Wisconsin Native

Showing 109–112 of 112 results

  • Vaccinium angustifolium Lowbush Blueberry Z 2-6

    The true native bearing small, intensely flavored blueberries


    Urn-shaped white flowers in May & June turn to glossy blue berries.  Foliage turns fiery red in fall.  The true native, bearing small, intensely flavored blueberries.

    Size: 2-12” x 3’ spreading by runners
    Care: sun to part shade in moist well-drained, very acidic soil. Mulch, roots shallow & wide spreading.
    Native: entire NE of No. America as far west as Minnesota & South to N. Carolina, Wisconsin native.
    Wildlife Value: Food source for moth caterpillars, terrestrial turtles & numerous birds (Turkey, Blue Jay, Bluebird, Wood thrush & Robins.)
    Awards: Cary Award Distinctive Plants for New England

    Described in literature, 1789. Many Native Americans ate the berries (fresh or dried) or mixed berries with other ingredients for food: Algonquin, Chippewa, Iroquois, Ojibwa & Menominee.  A few ate the flowers.  Algonquin made medicine from the leaves and roots for colic, miscarriages & inducing labor. Chippewa put dried flowers on hot stones to inhale the fumes for “craziness.”
    Blueberries are our native superfood, high in antioxidants, fiber & Vitamin C, while low in calories.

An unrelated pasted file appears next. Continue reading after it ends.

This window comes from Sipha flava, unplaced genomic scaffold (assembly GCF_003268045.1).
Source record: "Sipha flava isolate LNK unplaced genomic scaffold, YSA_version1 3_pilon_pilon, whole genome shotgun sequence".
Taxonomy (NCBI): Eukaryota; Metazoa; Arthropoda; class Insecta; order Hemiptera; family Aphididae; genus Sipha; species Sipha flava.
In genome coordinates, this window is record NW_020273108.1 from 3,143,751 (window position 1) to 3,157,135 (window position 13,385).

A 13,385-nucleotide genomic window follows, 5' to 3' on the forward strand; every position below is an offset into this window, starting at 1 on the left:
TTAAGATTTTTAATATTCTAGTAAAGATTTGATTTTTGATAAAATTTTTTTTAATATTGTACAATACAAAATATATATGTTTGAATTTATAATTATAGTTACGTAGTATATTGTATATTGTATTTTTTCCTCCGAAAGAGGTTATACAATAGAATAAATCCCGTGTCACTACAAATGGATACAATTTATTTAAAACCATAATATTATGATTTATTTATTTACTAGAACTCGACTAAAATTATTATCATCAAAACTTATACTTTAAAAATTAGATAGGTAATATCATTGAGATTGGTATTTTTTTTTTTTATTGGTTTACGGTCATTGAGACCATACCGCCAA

• Vaccinium macrocarpon syn. Oxycoccus macrocarpus Cranberry Z 3-7

    Creeping shrub, with tiny glossy leaves, pink flowers, and bright red berries




    Creeping shrub, with tiny glossy leaves, pink flowers, and bright red berries

    Size: 6" x spreading
    Care: sun in moist well-drained acidic soil
    Native: Northern east coast to northern central US & Canada, Wisconsin native
    Wildlife Value: attracts bees, butterflies, and birds for nectar; small animals eat the fruits and nest in it

    Swedish botanist Peter Kalm, Swedish botanist , described this in 23 February 1749 entry in Travels in North Americ.a. Important food for Native Americans (Algonquin, Iroquois, Chippewa& Ojubwa). Pilgrims ate the wild berries. American and Canadian sailors on long voyages ate cranberries to prevent scurvy.

  • Veronicastrum virginianum, Culver’s root Z 4-9

    Tall, graceful ivory spires



    Tall, graceful ivory spires bloom from mid to late summer

    Size: 4' x 18"
    Care: full sun to part shade in moist to moist well-drained soil
    Native: From Canada to Texas incl. Wisconsin native
    Wildlife Value: attracts butterflies

    Used by American Indians as a laxative and to induce vomiting and clean blood.  Cherokee cured typhus and inactive livers with Culver’s root. Remember Culver’s Little Liver pills? Seneca Indians used the root in their ceremonies. 1st collected by Rev. John Banister who moved to colonial Virginia in 1678.  A gunman mistakenly shot and killed him while he collected plants.   Colonial Puritan Cotton Mather unsuccessfully attempted to use this plant to cure his daughter’s tuberculosis in 1716.

  • Zizia aurea Golden alexanders Z 4-9

    In spring, golden umbels



    Tiny chartreuse-golden flowers, grouped in umbels, spring.  Good cut flower.

    Size: 30"x 24"
    Care: full sun in moist to moist well-drained soil
    Native: from New Brunswick south to Florida - west to Texas, Wisconsin native
    Wildlife Value: Primary host for the Missouri Woodland Swallowtail butterfly.

    Meskwaki used the root to reduce fevers and the flower stalks to ease headaches.  Collected by late 1700’s.  Good cut flower.